BKMT READING GUIDES

My People's Waltz
by Dale Ray Phillips

Published: 1999-03-17
Paperback : 192 pages
0 members reading this now
0 club reading this now
0 members have read this book

Meet Richard, the winning and irrepressible narrator of this debut collection of interconnected stories by Southerner Dale Ray Phillips. My People's Waltz is the story of Richard's world ? a place where people drink hard, lie and cheat freely, and yet still find the time to waltz in ...

No other editions available.
Add to Club Selections
Add to Possible Club Selections
Add to My Personal Queue
Jump to

Introduction

Meet Richard, the winning and irrepressible narrator of this debut collection of interconnected stories by Southerner Dale Ray Phillips. My People's Waltz is the story of Richard's world ? a place where people drink hard, lie and cheat freely, and yet still find the time to waltz in their kitchens. From North Carolina to Arkansas to the Texas Gulf Coast, from his mother's nervous breakdowns to his father's erratic attempts to win his family's love, Richard's journey from childhood to adulthood ultimately becomes a pilgrimage to salvage some part of his own damaged heart. By turns heartbreaking and hilarious, these award-winning stories herald a new voice in Southern American fiction.

At first glance, Dale Ray Phillips appears to be cut from the classic Southern storyteller's cloth. That is, he's got a fine colloquial style, an assortment of Dixie-fried settings scattered throughout North Carolina, Arkansas, and Texas, and the sort of heightened, occasionally grotesque approach to character that seems to flourish below the Mason-Dixon line. But Phillips is much too talented a writer to pigeonhole. And My People's Waltz, which is billed as a collection of linked stories, is an extraordinary debut.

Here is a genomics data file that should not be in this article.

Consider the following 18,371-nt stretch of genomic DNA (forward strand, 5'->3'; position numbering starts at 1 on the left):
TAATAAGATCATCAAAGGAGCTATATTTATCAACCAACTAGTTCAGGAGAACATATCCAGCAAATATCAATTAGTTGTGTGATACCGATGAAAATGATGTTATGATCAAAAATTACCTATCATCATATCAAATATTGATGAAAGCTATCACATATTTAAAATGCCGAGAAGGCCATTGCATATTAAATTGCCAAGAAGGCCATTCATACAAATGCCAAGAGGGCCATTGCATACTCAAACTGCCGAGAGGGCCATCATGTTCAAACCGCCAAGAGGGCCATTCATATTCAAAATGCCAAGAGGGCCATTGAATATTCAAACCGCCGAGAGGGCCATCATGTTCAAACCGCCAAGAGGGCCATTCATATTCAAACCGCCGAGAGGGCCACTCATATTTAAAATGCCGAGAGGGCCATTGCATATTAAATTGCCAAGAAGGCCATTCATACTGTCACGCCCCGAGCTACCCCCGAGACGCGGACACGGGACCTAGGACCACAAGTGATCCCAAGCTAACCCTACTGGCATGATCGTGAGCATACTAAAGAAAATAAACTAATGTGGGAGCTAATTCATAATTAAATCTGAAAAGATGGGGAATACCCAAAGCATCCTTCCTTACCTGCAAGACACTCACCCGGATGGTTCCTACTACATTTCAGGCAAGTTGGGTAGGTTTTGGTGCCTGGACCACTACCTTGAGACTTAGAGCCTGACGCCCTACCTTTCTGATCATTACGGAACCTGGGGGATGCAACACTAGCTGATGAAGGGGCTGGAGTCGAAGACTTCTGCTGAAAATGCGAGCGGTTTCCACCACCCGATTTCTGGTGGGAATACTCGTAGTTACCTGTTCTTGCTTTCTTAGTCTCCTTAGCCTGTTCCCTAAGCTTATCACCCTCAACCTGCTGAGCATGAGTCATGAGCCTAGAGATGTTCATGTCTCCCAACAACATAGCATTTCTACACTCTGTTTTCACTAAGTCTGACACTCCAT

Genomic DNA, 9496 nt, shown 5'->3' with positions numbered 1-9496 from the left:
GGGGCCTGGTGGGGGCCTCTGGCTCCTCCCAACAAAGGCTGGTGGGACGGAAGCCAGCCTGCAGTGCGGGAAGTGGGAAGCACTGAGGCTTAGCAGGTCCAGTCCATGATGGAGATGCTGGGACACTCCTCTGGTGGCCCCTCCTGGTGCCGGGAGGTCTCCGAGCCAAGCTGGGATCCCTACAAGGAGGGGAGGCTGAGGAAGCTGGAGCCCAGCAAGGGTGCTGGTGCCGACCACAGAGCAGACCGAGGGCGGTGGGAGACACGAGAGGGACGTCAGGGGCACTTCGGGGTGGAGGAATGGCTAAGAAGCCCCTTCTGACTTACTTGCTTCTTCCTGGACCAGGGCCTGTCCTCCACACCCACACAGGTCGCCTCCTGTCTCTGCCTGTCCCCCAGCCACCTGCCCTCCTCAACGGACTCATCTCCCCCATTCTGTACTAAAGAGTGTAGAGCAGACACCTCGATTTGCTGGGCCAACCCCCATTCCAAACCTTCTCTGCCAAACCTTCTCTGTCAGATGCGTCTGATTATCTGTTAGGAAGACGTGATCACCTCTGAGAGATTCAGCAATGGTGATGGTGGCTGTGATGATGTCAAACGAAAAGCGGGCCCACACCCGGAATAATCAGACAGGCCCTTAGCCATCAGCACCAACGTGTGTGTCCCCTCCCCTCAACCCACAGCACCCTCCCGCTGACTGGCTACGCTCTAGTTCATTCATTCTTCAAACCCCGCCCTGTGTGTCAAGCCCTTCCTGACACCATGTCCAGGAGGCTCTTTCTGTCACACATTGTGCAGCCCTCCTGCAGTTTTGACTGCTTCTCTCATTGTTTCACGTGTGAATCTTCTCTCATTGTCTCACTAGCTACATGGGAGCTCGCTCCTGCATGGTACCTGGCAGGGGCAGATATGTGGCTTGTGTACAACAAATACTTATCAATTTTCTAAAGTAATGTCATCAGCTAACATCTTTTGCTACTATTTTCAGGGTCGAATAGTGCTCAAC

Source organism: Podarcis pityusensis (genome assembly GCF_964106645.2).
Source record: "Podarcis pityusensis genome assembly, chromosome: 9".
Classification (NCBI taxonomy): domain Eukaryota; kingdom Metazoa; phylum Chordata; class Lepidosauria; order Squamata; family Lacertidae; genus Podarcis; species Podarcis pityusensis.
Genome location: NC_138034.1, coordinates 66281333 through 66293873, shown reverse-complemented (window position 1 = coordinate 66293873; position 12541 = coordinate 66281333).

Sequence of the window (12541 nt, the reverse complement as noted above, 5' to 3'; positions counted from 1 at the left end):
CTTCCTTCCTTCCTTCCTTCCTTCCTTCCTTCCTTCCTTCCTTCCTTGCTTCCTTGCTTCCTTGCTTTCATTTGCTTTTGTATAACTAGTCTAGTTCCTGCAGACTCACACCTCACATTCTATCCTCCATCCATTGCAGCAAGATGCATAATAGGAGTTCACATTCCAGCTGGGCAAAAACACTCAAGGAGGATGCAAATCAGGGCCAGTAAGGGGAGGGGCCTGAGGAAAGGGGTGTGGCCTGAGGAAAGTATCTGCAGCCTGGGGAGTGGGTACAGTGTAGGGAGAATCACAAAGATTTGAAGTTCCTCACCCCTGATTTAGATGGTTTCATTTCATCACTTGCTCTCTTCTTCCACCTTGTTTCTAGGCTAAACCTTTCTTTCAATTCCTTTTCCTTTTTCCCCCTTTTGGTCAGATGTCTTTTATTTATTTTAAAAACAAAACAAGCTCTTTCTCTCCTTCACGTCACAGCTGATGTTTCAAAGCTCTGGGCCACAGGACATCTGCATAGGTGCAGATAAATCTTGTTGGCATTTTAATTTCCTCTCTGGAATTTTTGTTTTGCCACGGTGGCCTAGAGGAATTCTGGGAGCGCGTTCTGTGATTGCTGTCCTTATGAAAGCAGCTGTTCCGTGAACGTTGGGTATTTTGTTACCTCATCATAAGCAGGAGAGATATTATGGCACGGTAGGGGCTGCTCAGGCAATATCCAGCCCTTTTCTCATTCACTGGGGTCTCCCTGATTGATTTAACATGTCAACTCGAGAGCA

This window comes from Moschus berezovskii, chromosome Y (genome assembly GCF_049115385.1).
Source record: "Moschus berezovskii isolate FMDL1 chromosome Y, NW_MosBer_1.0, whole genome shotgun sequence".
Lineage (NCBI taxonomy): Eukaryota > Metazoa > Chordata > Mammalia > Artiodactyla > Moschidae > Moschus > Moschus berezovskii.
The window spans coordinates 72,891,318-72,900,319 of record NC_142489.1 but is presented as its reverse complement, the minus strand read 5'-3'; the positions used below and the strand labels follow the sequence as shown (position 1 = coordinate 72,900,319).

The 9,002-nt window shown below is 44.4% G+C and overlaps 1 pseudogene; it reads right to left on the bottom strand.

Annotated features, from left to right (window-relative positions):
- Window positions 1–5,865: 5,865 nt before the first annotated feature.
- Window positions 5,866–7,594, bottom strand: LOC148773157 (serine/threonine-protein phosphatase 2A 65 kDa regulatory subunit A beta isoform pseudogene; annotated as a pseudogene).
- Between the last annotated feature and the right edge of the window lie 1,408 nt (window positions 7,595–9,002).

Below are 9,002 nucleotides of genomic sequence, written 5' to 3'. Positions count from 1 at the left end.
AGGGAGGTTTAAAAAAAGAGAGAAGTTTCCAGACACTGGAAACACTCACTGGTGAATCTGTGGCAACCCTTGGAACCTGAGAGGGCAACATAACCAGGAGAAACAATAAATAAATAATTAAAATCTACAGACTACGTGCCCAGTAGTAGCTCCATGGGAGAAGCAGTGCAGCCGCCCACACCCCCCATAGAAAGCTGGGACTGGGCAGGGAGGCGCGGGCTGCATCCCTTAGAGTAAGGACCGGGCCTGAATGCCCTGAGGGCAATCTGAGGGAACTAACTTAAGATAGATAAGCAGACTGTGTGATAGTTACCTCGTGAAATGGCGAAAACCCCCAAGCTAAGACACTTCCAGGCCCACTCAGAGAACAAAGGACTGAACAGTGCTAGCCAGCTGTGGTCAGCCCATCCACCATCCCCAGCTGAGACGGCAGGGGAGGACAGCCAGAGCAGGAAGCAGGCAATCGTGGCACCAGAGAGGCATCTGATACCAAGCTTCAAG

We first meet Richard, the narrator, at age 8. In the wake of his mother's mental illness--which has caused her abrupt disappearance into a sanatorium--the miserable child has fallen into a state of muteness. "Not talking don't make you special," one young relative cautions him. Happily for the reader, though, Richard's silence leaves him no less observant:

My grandfather kept his floozy in a silver Airstream above the bend in the river where the dead crossed over. He had finagled Miss Minnie a job as lifetime caretaker of a little patch of no-man's-land and a cemetery just across the Haw River. Whenever a black tenant farmer died, we watched from the trailer's picture window as a slipshod barge fashioned of dye-barrel pontoons and salvaged lumber ferried the coffin and mourners across the river to the grave.
By the end of "Why I'm Talking," Richard regains his powers of speech. Yet his other wounds--the kind inflicted by the spectator sport of family life--are slower to heal. He grows up, comes to terms with his parents, and has his own trip through the wringer of love and marriage ("On Friday, Lisa points out that I've been drunk since signing the divorce papers"). What never fails him, or the reader, is the voice that Dale Ray Phillips has honed: eloquent, funny, and invariably forgiving. --William Davies

Editorial Review

No editorial review at this time.

Excerpt

No Excerpt Currently Available

Discussion Questions

No discussion questions at this time.

Notes From the Author to the Bookclub

No notes at this time.

Book Club Recommendations

Member Reviews

Overall rating:
 
There are no user reviews at this time.
Rate this book
MEMBER LOGIN
Remember me
BECOME A MEMBER it's free

Join the leading website for book clubs with over 35,000 clubs and 20,000 reading guides.

SEARCH OUR READING GUIDES Search
Search




FEATURED EVENTS
PAST AUTHOR CHATS
JOIN OUR MAILING LIST

Get free weekly updates on top club picks, book giveaways, author events and more
Please wait...